AIX Operating Systems: 101

The AIX operating system is designed to distribute unparalleled scalability, reliability, and manageability. Like the AIX OS, IBM has garnered its sterling reputation by using the above characteristics as a foundation for business stability and growth. IBM has vast experience in providing solutions to businesses of all shapes and sizes, in every industry, in nearly every country across the globe.  IBM has adapted UNIX technologies and is the most trusted resource for server consulting. Conversely, their most trusted OS are generally based off an iteration or version of AIX.

AIX is part of the UNIX family and is based on UNIX System V. A common scenario for system administrators is to fall head over heels in love with the very first UNIX version they encounter. Very similar to many human relationships, system admins find extreme comfort in familiarity and rarely venture out to the unknown. The ascertained assumption is that all other UNIX or Linux versions are strange, unorthodox or flat out terrible. However, after making the leap to a different AIX version, it is very common for these same system admins to see that common ground between versions is large, each version has its own strengths and that the primary extent of differences resides in the system admin tools.

AIX is an open, standards-based operating system that conforms to The Open Group’s single UNIX specification version 3. It delivers fully integrated support for 32 and 64 bit applications. The AIX OS also provides binary compatible support for the all of IBM’s UNIX product line including the BladeCenter blade servers. Let’s take a look at some other positive variables that the AIX OS possesses:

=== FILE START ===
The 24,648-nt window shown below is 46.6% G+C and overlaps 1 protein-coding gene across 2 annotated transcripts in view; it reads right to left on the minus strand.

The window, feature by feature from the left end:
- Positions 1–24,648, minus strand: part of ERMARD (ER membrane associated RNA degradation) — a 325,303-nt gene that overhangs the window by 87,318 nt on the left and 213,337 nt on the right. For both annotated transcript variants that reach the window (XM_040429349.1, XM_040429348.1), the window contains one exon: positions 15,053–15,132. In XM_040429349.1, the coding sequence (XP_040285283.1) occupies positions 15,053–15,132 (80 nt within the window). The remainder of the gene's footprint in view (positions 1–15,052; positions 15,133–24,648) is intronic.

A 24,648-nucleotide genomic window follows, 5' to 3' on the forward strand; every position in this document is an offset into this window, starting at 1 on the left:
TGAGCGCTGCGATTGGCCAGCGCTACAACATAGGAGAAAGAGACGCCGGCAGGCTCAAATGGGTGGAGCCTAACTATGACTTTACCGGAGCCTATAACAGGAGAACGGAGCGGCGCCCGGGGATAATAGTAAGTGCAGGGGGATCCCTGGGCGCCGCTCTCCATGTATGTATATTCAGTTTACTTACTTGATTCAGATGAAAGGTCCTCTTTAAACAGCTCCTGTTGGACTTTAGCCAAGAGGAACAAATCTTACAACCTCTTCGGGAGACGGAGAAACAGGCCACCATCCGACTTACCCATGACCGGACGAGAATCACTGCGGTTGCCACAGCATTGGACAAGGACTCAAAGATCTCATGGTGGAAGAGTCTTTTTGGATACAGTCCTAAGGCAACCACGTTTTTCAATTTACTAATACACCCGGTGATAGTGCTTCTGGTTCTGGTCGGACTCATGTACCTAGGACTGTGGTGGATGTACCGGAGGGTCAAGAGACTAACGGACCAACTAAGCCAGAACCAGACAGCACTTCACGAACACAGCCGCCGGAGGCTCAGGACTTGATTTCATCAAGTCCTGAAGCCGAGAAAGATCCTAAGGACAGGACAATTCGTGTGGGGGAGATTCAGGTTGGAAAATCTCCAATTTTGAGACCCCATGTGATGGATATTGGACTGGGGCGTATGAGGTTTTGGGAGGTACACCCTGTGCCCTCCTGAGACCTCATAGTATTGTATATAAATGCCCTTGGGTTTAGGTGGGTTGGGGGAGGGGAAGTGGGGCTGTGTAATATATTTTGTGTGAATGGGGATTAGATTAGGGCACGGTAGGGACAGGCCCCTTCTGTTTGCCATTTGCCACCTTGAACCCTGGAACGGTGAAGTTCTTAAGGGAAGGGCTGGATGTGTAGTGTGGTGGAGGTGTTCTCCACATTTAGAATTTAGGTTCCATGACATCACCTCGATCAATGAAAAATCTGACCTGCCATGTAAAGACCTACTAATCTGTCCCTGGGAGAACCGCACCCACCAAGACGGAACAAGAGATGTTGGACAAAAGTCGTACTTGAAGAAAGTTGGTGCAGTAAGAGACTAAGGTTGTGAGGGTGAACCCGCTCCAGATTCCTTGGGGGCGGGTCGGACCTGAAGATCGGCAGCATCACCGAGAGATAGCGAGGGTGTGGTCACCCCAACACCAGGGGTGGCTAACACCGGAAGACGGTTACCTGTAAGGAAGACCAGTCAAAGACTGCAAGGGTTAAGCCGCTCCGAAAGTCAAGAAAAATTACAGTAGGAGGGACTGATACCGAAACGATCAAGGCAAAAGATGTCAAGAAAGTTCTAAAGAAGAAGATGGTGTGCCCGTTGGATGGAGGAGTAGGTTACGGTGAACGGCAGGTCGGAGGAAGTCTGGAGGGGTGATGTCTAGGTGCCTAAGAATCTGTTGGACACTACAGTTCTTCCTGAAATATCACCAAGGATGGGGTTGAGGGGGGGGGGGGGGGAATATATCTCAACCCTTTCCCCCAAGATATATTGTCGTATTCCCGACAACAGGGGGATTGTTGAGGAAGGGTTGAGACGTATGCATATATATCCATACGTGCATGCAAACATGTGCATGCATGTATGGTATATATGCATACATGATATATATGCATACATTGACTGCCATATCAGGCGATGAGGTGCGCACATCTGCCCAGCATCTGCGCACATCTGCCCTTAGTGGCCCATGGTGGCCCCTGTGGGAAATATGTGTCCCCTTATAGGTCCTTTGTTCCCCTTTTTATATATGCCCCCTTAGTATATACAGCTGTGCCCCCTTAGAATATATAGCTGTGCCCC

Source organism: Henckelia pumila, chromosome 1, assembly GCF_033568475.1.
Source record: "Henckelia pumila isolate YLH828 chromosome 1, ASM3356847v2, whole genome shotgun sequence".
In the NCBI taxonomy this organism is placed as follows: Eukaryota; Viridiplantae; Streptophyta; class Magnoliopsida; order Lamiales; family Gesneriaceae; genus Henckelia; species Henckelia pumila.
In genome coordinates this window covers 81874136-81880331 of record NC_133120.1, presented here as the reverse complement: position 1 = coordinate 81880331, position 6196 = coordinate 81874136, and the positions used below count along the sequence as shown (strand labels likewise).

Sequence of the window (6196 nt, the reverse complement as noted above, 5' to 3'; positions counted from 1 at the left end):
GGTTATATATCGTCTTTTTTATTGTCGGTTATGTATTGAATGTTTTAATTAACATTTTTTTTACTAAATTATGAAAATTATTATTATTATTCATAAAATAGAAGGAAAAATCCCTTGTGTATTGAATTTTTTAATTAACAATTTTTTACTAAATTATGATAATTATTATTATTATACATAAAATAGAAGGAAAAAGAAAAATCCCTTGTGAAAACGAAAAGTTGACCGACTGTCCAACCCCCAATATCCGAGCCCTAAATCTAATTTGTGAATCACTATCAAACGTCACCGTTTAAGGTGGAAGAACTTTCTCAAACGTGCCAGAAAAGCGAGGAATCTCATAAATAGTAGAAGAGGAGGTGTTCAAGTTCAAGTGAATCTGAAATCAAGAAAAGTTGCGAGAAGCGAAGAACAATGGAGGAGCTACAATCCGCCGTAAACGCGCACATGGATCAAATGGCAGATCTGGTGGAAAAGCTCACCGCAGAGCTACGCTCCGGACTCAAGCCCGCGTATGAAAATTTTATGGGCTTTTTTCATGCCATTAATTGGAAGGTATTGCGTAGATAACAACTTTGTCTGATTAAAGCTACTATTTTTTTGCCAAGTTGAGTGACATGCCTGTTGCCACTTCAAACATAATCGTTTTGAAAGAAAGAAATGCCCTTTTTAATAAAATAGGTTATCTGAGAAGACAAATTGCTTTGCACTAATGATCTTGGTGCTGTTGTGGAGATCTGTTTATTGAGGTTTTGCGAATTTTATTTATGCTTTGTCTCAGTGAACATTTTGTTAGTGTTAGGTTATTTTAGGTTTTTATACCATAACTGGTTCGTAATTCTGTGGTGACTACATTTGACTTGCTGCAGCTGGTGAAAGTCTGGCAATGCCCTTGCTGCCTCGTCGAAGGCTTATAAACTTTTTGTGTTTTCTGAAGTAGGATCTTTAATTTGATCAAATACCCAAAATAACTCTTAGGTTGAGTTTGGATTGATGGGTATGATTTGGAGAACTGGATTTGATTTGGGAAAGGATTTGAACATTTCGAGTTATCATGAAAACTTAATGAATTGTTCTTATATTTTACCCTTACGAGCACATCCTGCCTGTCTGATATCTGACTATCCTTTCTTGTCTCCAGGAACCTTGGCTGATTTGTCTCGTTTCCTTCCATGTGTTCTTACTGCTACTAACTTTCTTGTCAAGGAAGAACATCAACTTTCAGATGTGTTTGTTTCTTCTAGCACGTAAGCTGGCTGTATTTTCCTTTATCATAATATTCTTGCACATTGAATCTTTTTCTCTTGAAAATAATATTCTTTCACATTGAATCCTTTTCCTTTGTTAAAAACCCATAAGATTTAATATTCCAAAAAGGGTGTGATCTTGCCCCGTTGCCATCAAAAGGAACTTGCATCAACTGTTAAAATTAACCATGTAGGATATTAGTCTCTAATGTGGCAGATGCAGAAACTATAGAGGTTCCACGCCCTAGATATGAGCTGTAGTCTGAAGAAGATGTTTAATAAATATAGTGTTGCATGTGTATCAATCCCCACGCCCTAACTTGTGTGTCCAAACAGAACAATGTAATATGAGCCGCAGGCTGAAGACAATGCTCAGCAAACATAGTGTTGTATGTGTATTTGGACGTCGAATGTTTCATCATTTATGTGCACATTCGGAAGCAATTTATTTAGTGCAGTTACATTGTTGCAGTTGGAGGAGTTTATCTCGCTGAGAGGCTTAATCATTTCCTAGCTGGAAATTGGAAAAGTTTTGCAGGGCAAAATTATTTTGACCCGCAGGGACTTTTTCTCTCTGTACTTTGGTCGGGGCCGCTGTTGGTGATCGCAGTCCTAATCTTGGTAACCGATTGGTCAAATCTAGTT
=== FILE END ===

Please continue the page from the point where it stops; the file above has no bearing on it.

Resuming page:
RAS: Reliability, Availability, and Serviceability

  • Bottom line: this system is intelligent, doesn’t break often and can identify issues when they arise.

A stickler about code

  • The IBM compilers for AIX are extremely suitable but also extremely picky about your code. IBM compilers will issue a warning when your code is not up to IBM standards. This intuitive element is a preventative measure that can save your company time and money.

WLM: Strong Workload Manager

  • The system allows multiple applications to be separated into classes and resources, which allows the management of multiple workloads on a single OS image.

LPARs: Logical Partitions

  • Hardware with POWER4 and POWER5 CPUs can be partitioned to run multiple copies of AIX and Linux at the same time. AIX also specializes in simplifying hardware infrastructure and can be run on a SINGLE machine.


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